According to Brazil’s latest Article 7 report, it will retain 16,550 antipersonnel mines for training purposes as permitted under Article 3 (13,449 MAP NM M409 mines and 3,101 MAP NM T-AB-1). These will be kept in two locations: the Armed Forces’ Ammunition Central Depot and the Navy Ammunition Center).[17] The number of mines retained is the most by any State Party. Brazil initially reported that it would retain 17,000 mines; 450 of these were destroyed during training in the period from March to December 2000.[18] Brazil reports that the mines are needed for training to allow the Armed Forces to participate in international demining activities. All the retained mines “will be destroyed in training activities during a period of 10 years after the entry into force of the Convention for Brazil, that is, by October 2009.”[19]

Mine Action

Brazil is not mine-affected, but it actively participates in international humanitarian mine action on a bilateral and multilateral basis. In its CCW annual report submitted in December 2000, Brazil reported participation by eleven Brazilian army experts in the Assistance Mission for Mine Clearance in Central America (MARMINCA), assistance in demining efforts in Angola and a $3,000 contribution to the Voluntary Trust Fund for Assistance in Mine Action.[20]

While there have been some Brazilian landmine casualties during participation in UN peacekeeping operations and mine clearance efforts, no casualties were recorded in the reporting period. Brazil has a number of disability laws.

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[1] According to the Article 7 report, “‘Promulgation’ is a necessary procedure under Brazilian Constitutional Law, whereby an international treaty previously ratified by Brazil is formally incorporated into the corpus of domestic law. The publication of the treaty’s text in the Federal Government’s official journal also constitutes a national dissemination measure.” Article 7 report, Form A, 30 April 2001.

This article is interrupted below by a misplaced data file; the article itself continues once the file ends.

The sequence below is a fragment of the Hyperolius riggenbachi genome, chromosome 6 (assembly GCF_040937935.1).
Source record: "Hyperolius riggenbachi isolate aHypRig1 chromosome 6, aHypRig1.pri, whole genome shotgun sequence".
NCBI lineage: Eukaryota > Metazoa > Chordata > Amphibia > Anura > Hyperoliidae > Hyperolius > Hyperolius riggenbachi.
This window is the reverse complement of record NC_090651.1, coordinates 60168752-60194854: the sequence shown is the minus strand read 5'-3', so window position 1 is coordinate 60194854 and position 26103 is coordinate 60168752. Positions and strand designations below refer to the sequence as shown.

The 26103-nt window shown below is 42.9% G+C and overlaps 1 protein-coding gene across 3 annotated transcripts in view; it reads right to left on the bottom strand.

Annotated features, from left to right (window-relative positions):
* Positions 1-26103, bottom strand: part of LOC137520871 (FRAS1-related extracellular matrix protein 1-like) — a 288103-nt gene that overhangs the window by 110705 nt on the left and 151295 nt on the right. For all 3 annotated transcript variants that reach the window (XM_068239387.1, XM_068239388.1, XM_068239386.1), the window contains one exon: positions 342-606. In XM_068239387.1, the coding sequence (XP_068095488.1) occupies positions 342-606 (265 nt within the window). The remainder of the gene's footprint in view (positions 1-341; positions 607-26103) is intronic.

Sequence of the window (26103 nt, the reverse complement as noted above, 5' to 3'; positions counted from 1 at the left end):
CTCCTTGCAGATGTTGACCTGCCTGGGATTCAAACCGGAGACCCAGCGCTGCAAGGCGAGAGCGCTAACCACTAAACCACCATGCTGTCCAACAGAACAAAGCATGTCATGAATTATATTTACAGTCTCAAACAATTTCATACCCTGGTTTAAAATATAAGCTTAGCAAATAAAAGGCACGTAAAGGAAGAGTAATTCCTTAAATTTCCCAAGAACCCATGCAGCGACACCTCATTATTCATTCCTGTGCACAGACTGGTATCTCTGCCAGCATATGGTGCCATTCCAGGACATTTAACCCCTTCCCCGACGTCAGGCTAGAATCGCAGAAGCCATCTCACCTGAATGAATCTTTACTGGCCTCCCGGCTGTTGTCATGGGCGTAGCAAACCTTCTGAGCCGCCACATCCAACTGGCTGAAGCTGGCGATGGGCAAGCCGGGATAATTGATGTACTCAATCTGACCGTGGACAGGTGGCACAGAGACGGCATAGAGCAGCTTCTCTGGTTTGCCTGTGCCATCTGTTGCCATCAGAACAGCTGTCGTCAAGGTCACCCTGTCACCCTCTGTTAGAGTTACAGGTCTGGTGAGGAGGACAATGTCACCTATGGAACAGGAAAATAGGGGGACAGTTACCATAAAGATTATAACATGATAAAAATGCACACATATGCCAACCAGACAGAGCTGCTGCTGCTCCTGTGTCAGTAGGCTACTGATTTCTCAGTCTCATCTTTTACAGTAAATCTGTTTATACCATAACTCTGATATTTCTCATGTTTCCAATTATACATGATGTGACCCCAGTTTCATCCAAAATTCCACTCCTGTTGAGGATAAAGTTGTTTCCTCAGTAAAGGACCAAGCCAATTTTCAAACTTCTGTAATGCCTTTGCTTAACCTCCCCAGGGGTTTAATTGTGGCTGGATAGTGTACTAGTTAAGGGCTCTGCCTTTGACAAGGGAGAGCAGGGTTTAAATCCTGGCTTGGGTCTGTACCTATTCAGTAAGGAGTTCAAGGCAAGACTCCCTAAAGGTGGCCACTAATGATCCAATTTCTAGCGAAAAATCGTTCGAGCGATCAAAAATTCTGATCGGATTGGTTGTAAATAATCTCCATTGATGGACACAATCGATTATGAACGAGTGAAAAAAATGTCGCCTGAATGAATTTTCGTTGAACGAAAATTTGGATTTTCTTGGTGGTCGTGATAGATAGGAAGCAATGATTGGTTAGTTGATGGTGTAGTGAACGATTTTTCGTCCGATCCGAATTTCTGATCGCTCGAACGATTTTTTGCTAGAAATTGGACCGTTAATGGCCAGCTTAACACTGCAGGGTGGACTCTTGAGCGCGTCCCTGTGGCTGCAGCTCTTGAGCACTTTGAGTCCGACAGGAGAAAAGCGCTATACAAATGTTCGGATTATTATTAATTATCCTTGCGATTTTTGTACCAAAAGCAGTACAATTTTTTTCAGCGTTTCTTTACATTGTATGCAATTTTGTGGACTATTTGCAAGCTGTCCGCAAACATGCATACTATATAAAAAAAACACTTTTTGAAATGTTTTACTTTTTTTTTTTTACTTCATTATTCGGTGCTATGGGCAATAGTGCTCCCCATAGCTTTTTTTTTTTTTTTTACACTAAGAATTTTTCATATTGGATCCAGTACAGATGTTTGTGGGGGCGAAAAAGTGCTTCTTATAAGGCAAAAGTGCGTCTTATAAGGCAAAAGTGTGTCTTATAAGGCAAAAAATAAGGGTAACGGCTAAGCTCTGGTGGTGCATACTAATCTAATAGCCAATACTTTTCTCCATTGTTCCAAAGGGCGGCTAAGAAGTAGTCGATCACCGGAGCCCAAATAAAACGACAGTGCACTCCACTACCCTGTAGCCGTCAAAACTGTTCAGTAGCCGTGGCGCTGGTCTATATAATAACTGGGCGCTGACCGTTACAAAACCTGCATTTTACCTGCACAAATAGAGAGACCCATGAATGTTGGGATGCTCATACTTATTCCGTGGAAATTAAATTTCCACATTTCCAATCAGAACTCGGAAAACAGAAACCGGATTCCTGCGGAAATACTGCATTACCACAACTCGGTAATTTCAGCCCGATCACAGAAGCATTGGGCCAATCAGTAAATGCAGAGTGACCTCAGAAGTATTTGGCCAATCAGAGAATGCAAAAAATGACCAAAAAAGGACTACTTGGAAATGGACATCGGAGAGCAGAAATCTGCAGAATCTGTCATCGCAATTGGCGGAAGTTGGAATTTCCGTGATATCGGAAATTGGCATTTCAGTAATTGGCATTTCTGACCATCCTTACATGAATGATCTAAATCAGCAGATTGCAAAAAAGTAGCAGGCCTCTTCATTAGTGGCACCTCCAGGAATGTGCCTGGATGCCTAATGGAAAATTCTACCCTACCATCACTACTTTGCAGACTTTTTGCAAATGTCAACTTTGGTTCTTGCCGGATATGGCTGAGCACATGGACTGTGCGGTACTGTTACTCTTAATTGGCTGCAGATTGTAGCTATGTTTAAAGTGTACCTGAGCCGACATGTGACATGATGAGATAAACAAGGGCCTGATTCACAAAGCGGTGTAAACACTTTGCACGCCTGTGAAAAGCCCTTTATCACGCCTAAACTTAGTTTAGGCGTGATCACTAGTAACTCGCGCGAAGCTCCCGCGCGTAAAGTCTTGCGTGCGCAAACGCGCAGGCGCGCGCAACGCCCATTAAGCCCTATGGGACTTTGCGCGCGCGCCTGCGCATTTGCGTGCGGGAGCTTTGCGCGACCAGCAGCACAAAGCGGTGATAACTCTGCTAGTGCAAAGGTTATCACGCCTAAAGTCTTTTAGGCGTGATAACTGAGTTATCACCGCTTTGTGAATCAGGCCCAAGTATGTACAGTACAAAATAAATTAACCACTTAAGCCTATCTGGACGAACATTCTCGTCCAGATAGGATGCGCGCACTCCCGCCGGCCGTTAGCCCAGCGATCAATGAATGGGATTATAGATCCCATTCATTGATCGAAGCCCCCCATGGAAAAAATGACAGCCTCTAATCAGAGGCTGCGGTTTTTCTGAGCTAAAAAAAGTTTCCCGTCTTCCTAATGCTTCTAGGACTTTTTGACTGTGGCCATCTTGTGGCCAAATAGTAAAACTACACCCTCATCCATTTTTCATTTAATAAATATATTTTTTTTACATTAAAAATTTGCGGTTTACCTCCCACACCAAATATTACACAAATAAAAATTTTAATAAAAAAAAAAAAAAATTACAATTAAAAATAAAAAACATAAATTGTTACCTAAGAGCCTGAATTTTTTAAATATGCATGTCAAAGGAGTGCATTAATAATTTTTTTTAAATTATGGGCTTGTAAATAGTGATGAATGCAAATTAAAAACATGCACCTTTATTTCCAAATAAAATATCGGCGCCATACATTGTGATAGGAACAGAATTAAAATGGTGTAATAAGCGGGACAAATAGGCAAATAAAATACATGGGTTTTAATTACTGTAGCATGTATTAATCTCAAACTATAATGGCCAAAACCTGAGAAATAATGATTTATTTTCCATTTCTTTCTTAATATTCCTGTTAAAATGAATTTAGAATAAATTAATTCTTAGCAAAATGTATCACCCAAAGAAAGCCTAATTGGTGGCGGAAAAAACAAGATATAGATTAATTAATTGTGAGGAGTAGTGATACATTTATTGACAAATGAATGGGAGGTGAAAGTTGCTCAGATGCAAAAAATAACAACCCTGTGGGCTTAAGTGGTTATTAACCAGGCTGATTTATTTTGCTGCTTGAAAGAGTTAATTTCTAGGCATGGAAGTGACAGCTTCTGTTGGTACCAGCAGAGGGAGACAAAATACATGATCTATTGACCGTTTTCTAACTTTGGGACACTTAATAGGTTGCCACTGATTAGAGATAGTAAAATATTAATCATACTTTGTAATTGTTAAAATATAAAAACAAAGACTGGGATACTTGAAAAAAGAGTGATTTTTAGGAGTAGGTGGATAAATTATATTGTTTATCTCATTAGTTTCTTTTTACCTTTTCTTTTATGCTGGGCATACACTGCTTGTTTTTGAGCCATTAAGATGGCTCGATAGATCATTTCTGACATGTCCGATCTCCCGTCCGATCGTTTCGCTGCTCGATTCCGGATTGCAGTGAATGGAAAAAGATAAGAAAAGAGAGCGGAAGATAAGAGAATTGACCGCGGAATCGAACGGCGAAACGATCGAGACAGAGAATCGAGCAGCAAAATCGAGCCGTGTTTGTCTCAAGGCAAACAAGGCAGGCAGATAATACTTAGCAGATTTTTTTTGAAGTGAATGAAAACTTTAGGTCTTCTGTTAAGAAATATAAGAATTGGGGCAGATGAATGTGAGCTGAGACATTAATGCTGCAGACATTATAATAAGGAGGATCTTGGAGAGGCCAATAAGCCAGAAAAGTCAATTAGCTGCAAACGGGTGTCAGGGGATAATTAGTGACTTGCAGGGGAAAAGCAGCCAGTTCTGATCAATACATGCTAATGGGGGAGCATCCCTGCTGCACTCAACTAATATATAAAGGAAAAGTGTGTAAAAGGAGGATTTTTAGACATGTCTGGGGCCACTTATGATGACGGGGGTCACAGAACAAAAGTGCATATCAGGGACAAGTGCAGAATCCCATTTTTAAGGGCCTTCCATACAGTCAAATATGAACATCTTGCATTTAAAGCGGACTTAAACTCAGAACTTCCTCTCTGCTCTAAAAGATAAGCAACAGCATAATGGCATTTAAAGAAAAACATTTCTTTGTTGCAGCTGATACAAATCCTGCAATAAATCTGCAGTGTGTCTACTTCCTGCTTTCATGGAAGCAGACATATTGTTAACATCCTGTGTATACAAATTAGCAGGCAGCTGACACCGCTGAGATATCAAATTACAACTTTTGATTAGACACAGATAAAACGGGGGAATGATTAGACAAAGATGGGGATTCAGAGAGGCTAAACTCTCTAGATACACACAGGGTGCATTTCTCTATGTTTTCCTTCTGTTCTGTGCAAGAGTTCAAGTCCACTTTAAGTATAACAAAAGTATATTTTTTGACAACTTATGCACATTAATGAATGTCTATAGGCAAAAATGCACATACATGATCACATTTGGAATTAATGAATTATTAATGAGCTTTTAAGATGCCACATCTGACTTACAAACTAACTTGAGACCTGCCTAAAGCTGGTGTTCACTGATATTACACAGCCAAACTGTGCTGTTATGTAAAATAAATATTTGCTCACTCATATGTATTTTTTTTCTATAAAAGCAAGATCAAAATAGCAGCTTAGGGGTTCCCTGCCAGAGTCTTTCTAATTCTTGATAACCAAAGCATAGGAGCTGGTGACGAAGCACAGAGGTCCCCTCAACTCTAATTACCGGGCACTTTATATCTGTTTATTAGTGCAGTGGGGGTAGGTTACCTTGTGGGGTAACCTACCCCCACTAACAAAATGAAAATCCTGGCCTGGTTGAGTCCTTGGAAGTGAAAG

[2] Article 7 report, form A, 30 April 2001. During the debate in the National Congress, opposition party Deputies Alberto Fraga and Aldo Rebelo expressed concerns that measures in the legislation would harm the country from the point of view of national defense and sovereignty, especially along frontiers. The deputy who introduced the legislation, Eduardo Jorge, replied, “No longer is national sovereignty built by the barrel of the gun.” Jornal da Câmara Brasília - Segunda-feira, 10 April 2000, Ano 2 - Nº 284 CÂMARA DOS. www.camara.gov.br.
[3] Draft Law No. 3.58 is titled “Ementa Proíbe o emprego, o desenvolvimento, a fabricação, a comercialização, a importação, a exportação, a aquisição, a estocagem, a retenção ou a transferência, direta ou indiretamente, de minas terrestres antipessoais.”
[4] Article 7 report, Form A, 30 April 2001.
[5] The Comissão de Constituição, Justiça e Cidadania (CCJ).
[6] The clarification is available in full on the Landmine Monitor web site at
[7] Declaration of Manaus, IV Defense Ministerial Conference of the Americas, Manaus, Brazil, 16-21 October 2000. Delegations participated from Argentina, Bahamas, Barbados, Bolivia, Brazil, Canada, Chile, Colombia, Costa Rica, Dominica, Dominican Republic, El Salvador, Ecuador, Grenada, Guatemala, Guyana, Haiti, Honduras, Jamaica, Nicaragua, Panama, Paraguay, Peru, St Kitts and Nevis, Suriname, Trinidad and Tobago, USA, Uruguay and Venezuela. See www.defesa.gov.br.
[8] Brazilian Campaign to Ban Landmines, “Open letter to Foreign Minister Celso Lafer,” 1 March 2001.
[9] Statement by Ambassador Celina Assumpção do Valle Pereira to the Second Annual Conference of the CCW Amended Protocol II, Geneva, 12 December 2000.
[10] Article 7 report, Form E, 30 April 2001; Statement by Ambassador Ivan Cannabrava, Under-Secretary-General for Political Affairs, Ministry of Foreign Relations, to the First Meeting of State Parties to the Mine Ban Treaty, Maputo, 3 May 1999.
[11] Article 7 report, Form E, 30 April 2001.
[12] Article 7 report, Form C, Form F and Form I, 30 April 2001.
[13] In its initial Article 7 report, Brazil reported a stockpile of 35,012 antipersonnel mines, while the subsequent report lists a slightly lower figure of 34,562 AP mines. The difference of 450 AP mines is in Lot # 1-35, which listed 11,727 M409 AP mines in the initial report and 11,277 M409 AP mines in the subsequent report. These AP mines were destroyed during training. Article 7 report, form B, 4 September 2000; Article 7 report, form B, 30 April 2001. The reports do not include reference to 200,000 mines allegedly destroyed after March 1999, as reported in the media. See Pedro Paulo Rezende, “Brasil Destrói Minas Antipessoal,” Correio Braziliense, 3 May 2000, p. 4.
[14] Article 7 report, Form F and form G, 30 April 2001.
[15] Article 7 report, Form F, 30 April 2001.
[16] Ibid.
[17] Article 7 report, form D, 4 September 2000; Article 7 report, form D, 30 April 2001.
[18] These were 450 M409 mines from Lot # 1-35. Article 7 report, form D, 4 September 2000; Article 7 report, form D, 30 April 2001.
[19] Article 7 report, Form D, 30 April 2001.
[20] CCW Article 13 annual report, Form E, 13 December 2000.